In the relentless race to find a home in Denver’s tight market, buyers can finally take a breath. July’s market report showed a slight slowdown in activity.
According to the Denver Metro Association of Realtors (DMAR), active listings rose 29.92% in July over June, bringing a welcome infusion of homes to the market. (The number of listings –4,056 – was still 37.11% less than July of 2020.)
Home prices dropped 2.43%, breaking a rising streak, while the number of closings fell 12.30% from June and 21.33% from last July.
Best of all for buyers, the bidding frenzy many have seen over homes appears to have died down. In July, 10% of closed transactions showed a reduction in the asking price before receiving an offer.
In sum, those searching for a home can relax a bit.
“Buyers will start having more time to review properties, and less competition on offers overall,” said Andrew Abrams, chair of DMAR’s Market Trends Committee. “With continually low interest rates and less competition, fatigued buyers may start to reenter the market. Knowing that one may not have to compete with other buyers on a house will greatly benefit first-time homebuyers and those who are unwilling or unable to put 20% down.”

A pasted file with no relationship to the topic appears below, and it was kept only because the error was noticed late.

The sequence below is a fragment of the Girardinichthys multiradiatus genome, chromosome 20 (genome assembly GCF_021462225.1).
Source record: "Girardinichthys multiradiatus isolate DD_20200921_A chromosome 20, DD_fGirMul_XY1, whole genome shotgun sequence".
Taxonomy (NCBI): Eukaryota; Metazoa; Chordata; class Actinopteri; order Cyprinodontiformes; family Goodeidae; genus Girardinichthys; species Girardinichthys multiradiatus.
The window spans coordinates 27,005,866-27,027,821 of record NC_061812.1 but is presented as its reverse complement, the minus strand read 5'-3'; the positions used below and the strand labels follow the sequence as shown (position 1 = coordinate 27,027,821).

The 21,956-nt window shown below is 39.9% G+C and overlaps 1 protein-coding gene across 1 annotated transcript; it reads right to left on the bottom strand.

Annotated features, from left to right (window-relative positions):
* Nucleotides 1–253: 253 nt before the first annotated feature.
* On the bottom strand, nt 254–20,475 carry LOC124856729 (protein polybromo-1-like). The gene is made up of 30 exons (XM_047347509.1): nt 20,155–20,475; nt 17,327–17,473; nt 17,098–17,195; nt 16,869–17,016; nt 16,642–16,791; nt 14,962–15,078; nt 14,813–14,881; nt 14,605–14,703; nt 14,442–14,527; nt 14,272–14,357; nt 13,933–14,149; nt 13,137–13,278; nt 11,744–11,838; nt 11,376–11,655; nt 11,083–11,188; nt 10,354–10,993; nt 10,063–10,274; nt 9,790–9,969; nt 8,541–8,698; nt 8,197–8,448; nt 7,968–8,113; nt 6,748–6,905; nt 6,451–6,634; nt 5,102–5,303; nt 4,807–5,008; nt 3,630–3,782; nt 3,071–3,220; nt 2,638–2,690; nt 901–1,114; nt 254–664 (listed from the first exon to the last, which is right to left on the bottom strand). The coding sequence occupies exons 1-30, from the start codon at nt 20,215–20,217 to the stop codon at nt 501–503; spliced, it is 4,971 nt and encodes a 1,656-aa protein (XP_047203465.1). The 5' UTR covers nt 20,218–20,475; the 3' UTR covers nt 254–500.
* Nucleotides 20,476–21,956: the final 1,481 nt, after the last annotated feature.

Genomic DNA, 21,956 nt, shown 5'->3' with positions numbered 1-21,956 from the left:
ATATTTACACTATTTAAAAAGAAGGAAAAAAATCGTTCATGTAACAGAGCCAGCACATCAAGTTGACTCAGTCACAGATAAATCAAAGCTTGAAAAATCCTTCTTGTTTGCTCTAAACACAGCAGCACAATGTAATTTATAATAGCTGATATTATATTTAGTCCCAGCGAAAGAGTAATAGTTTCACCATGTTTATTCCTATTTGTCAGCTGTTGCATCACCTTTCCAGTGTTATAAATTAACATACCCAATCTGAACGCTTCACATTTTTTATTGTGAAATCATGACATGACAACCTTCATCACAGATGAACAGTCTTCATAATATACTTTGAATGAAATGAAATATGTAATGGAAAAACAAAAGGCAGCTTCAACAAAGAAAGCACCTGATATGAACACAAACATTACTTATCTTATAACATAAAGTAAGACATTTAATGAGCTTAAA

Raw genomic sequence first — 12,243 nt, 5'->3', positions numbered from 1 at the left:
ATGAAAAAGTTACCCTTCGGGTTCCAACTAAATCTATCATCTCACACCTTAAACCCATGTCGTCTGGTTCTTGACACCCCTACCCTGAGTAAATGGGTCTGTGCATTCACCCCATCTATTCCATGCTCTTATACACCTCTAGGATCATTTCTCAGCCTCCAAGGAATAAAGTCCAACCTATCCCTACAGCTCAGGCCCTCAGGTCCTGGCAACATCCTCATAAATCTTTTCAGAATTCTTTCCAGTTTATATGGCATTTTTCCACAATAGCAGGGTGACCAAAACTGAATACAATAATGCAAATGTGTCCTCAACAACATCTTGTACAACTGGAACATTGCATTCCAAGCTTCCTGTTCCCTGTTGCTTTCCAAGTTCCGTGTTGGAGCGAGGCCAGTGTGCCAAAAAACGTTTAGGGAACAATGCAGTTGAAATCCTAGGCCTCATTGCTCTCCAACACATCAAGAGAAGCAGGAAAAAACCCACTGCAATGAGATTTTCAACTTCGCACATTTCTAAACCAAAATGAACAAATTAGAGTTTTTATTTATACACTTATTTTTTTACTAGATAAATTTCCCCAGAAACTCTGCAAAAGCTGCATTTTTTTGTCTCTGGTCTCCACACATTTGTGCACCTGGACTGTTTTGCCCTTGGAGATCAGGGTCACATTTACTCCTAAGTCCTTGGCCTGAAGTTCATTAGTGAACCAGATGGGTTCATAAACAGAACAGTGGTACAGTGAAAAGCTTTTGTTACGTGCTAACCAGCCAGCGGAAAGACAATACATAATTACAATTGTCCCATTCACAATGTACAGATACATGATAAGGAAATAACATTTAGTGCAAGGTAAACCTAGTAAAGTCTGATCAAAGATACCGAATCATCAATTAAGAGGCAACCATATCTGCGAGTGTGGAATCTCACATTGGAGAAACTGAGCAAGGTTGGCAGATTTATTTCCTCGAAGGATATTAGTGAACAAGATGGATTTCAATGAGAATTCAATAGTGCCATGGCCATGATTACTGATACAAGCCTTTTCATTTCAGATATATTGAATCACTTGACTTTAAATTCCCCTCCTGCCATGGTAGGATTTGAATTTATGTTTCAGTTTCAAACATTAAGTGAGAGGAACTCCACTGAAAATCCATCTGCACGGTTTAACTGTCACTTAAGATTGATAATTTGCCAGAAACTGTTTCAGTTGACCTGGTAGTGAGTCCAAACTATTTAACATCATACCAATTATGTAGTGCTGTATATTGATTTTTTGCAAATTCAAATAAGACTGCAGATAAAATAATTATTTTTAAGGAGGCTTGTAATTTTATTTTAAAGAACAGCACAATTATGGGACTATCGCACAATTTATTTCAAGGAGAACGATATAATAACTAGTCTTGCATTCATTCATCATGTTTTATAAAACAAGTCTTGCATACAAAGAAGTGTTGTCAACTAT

While the July market report brought good news for buyers, sellers may have difficulty adjusting to the new reality. “Not all homes are getting multiple offers, multiple shows and over-list offers the first weekend,” notes the DMAR report. It advises real estate brokers to manage their sellers’ expectations.
The increase in inventory and decrease in sales volume “is not uncommon,” in July, noted Abrams. He predicts that the supply/demand balance will “stay steady through the remainder of the year.”
“The real estate market continuously changes,” Abrams added, “It appears that, for now, we are back to drawing within the lines. For buyers, this can be beneficial by having more normal expectations of what it takes to buy. For sellers with grandiose dreams of what their house could be worth, now is the time to come back to reality and use the data to help make an educated decision.”